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Hey, Adventure Foot Readers! I’m happy to be sharing another race report from my running partner and frequent guest blogger for Adventure Foot, Doug Burdic! Doug and I were supposed to run the Route 66 Half Marathon in Tulsa, OK together in November, but thanks to me catching a near-pneumonia-level respiratory infection, Doug had to fly solo for Tulsa.  I’m very proud of him taking on this tough course, for setting a new Personal Record and improving his time from our Illinois Half Marathon.  Doug and I are already looking at the calendar to plan our next half marathon together.  I promise I’ll drink my orange juice and try not to get sick before the next one.    

Oklahoma

Where the (Head)wind Comes Sweepin Down the Plains…

by Doug Burdic

IT’S LABOR DAY – Got a race to run sometime.  When’s November?  That soon, huh?  Best get cracking then.

FRIDAY BEFORE THE RACE AT THE OFFICE – Nervous wreck.

SATURDAY – Awoke at 5:30, jumped in the car and headed for the Route 66 Half Marathon in Tulsa.  Nice day for a drive.  Having never been through southwestern Missouri, I was surprised at the hills and valleys that the Ice Age glaciers were kind enough to provide, and noticed that Jefferson City is the most physically demanding city I’ve ever been through.  I actually had my hands at 10 and 2 for a minute.

Oklahoma looks exactly as you would expect Oklahoma to look:  just like any scene in Twister.  Lots of billboards for casinos.  And oddly, lots of signs begging me not to drive into smoke, which seems like a good idea no matter what state you’re in.

Having successfully not driven into smoke, I came in to Tulsa, the whole of which was under heavy construction.  Having blown my turn for the hotel (thanks for ripping the exit signs down, Tulsa 😦 ), I audibled to the packet pickup and the pretentiously named Health, Fitness and Sustainability Expo in the city’s Convention Center.

Big room.  Quite a few vendors, though I didn’t see any booths for any other marathons as I had elsewhere.  By the time I’d gotten there, most of the places were picked pretty clean and the crowd was thin.  Pickup was a breeze.

Doug snapped this picture with his super-cool half marathon finisher's medal right before he drove home!

Doug snapped this picture with his super-cool half marathon finisher’s medal right before he drove home!

Then to the hotel, conveniently located miles from anywhere, abutting the Tulsa International Airport.  The room was very nice and the place was quiet, save the odd plane taking off.  I grabbed some pasta for dinner at the hotel restaurant and retired early, hoping to sleep.

SUNDAY – I had set the alarm for 5:30 but woke up at 3:30.  Thought some fast thoughts, fired down some breakfast and headed back into the city to find a place to park and the starting line.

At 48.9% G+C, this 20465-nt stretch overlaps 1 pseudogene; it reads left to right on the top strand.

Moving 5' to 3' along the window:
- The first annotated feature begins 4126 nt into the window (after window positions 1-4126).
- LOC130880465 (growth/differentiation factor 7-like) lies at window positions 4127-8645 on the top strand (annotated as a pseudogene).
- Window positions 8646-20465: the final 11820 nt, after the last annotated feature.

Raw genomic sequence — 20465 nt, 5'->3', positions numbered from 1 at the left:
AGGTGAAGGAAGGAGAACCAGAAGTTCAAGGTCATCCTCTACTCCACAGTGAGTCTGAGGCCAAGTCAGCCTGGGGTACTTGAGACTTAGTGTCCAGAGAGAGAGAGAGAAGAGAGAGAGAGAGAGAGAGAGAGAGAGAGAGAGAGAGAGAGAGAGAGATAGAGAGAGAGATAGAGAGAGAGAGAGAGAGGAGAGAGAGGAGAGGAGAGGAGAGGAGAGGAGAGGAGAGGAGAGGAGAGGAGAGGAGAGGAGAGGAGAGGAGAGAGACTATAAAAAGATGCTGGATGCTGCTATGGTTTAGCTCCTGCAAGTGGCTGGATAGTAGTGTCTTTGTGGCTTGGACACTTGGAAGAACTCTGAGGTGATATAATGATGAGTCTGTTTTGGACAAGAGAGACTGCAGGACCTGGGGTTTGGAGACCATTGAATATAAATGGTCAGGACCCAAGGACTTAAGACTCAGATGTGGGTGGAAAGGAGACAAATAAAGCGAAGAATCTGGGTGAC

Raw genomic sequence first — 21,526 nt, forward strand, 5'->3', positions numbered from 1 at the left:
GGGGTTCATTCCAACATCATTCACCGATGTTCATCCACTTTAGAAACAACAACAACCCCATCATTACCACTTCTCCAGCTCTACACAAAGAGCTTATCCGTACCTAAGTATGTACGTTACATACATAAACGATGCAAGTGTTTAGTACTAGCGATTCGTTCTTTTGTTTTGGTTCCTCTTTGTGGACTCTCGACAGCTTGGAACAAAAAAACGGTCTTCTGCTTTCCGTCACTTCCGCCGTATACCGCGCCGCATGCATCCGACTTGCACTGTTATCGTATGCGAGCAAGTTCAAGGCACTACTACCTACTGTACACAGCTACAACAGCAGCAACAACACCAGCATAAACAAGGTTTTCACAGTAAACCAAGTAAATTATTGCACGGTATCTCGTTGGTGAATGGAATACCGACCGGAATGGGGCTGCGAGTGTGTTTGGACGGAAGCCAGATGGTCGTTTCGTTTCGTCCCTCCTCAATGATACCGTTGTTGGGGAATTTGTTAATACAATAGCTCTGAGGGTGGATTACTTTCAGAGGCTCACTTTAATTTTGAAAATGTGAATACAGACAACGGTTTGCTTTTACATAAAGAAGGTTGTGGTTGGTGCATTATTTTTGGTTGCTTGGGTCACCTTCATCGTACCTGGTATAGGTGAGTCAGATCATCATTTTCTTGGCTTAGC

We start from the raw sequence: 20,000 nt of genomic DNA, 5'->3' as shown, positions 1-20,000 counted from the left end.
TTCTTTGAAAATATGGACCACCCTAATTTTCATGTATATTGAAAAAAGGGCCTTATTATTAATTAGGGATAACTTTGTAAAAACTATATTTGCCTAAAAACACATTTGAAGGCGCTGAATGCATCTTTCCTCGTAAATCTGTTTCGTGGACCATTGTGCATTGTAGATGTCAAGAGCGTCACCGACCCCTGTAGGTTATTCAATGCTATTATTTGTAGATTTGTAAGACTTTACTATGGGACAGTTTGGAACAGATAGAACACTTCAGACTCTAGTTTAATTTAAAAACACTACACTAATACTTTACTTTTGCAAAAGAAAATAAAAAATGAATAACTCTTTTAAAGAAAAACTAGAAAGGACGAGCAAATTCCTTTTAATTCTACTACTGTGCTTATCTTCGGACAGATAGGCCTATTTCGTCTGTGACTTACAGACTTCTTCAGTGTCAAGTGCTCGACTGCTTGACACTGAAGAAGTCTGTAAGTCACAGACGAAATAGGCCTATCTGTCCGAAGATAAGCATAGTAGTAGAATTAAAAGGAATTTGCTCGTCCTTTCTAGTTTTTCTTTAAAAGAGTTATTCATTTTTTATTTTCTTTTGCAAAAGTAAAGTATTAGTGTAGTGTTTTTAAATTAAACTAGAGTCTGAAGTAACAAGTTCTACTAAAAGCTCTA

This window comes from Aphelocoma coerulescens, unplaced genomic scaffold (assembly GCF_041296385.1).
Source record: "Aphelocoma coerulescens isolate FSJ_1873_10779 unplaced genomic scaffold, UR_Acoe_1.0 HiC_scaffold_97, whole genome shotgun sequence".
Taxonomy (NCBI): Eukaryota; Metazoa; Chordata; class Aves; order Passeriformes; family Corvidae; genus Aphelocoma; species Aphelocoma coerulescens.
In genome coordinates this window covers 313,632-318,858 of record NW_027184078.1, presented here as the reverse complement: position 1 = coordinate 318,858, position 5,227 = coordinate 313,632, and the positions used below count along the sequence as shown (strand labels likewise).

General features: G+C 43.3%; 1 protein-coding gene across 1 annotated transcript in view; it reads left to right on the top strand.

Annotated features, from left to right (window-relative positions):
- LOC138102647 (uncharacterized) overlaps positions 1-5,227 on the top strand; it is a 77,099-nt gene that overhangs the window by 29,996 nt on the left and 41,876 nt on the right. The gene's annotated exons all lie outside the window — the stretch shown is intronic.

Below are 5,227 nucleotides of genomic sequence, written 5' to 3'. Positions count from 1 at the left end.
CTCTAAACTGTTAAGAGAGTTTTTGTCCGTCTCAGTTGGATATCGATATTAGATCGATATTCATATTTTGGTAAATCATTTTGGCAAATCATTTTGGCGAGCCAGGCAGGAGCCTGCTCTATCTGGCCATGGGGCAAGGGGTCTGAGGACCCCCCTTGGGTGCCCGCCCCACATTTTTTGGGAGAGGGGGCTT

The weather was pitch-perfect.  About 45 degrees at the start, and mostly cloudy.  I waited 20 minutes in line for a bathroom, then herded myself into the proper corral to get ready for the start.

The race began pretty smoothly.  I felt strong.  Adrenaline had taken hold, as usual.  The first half-mile or so was downhill, and the next six were NOT.  Nevertheless, I’d kept up a pretty good pace, but that would come with consequences as I’d worn myself down too much.  Around the sixth mile, I was torn asunder.  My quads were actually on fire.  But I needed to continue, and apparently I needed to learn a valuable lesson about pacing oneself.  So onward I went.

One of Doug and my favorite runs from 2012- The Frozen Buns Run in St. Louis, MO

One of Doug and my favorite runs from 2012- The Frozen Buns Run in St. Louis, MO

A few words about the course:  very nice, really.  Ran through some nice neighborhoods with families in their front yards cheering us on.  Best sign:  “Go Random Stranger!”  Water and Gatorade stops were plentiful.  As I noted earlier, the course was uphill to start, but came back down quickly and finished flat, on the banks of the Arkansas River.  The only problem I had with that was the length of the finishing leg.  You know when you run on Bonansinga Drive in Quincy, and you run and run and run and never seem to get any closer to the end?  That was a problem here, as I’d no idea if my legs would continue to function properly.  However, the city had made a nice scenic park and the whole thing was pretty neat.  Nature.

I stumbled across the finish line in 2 hours, 45 minutes and change.  A personal best, with a caveat:  I’ve only done one other half marathon.  They had plenty for us to eat and drink, which was sorely needed.  All the volunteers were helpful, everything was great.  The whole race was a really positive experience, and I felt like I’d accomplished something.

Then I walked a block to the car, changed my socks and shoes and drove 450 miles straight home.  Which was stupid.

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